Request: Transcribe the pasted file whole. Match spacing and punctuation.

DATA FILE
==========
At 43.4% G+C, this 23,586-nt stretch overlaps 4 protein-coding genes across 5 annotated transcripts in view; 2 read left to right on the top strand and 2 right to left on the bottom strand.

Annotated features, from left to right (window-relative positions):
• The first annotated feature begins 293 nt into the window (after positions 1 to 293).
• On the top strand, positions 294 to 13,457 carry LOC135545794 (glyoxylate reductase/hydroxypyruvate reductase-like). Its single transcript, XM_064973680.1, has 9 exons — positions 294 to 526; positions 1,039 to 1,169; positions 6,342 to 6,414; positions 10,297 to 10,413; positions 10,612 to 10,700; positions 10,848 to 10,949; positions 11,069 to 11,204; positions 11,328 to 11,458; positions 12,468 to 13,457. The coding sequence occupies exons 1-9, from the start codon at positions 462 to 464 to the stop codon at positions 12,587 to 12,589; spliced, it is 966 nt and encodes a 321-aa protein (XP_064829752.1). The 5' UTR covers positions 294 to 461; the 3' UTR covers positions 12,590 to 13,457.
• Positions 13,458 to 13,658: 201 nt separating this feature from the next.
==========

At 43.4% G+C, this 23,586-nt stretch overlaps 4 protein-coding genes across 5 annotated transcripts in view; 2 read left to right on the top strand and 2 right to left on the bottom strand.

Annotated features, from left to right (window-relative positions):
• The first annotated feature begins 293 nt into the window (after positions 1 to 293).
• On the top strand, positions 294 to 13,457 carry LOC135545794 (glyoxylate reductase/hydroxypyruvate reductase-like). Its single transcript, XM_064973680.1, has 9 exons — positions 294 to 526; positions 1,039 to 1,169; positions 6,342 to 6,414; positions 10,297 to 10,413; positions 10,612 to 10,700; positions 10,848 to 10,949; positions 11,069 to 11,204; positions 11,328 to 11,458; positions 12,468 to 13,457. The coding sequence occupies exons 1-9, from the start codon at positions 462 to 464 to the stop codon at positions 12,587 to 12,589; spliced, it is 966 nt and encodes a 321-aa protein (XP_064829752.1). The 5' UTR covers positions 294 to 461; the 3' UTR covers positions 12,590 to 13,457.
• Positions 13,458 to 13,658: 201 nt separating this feature from the next.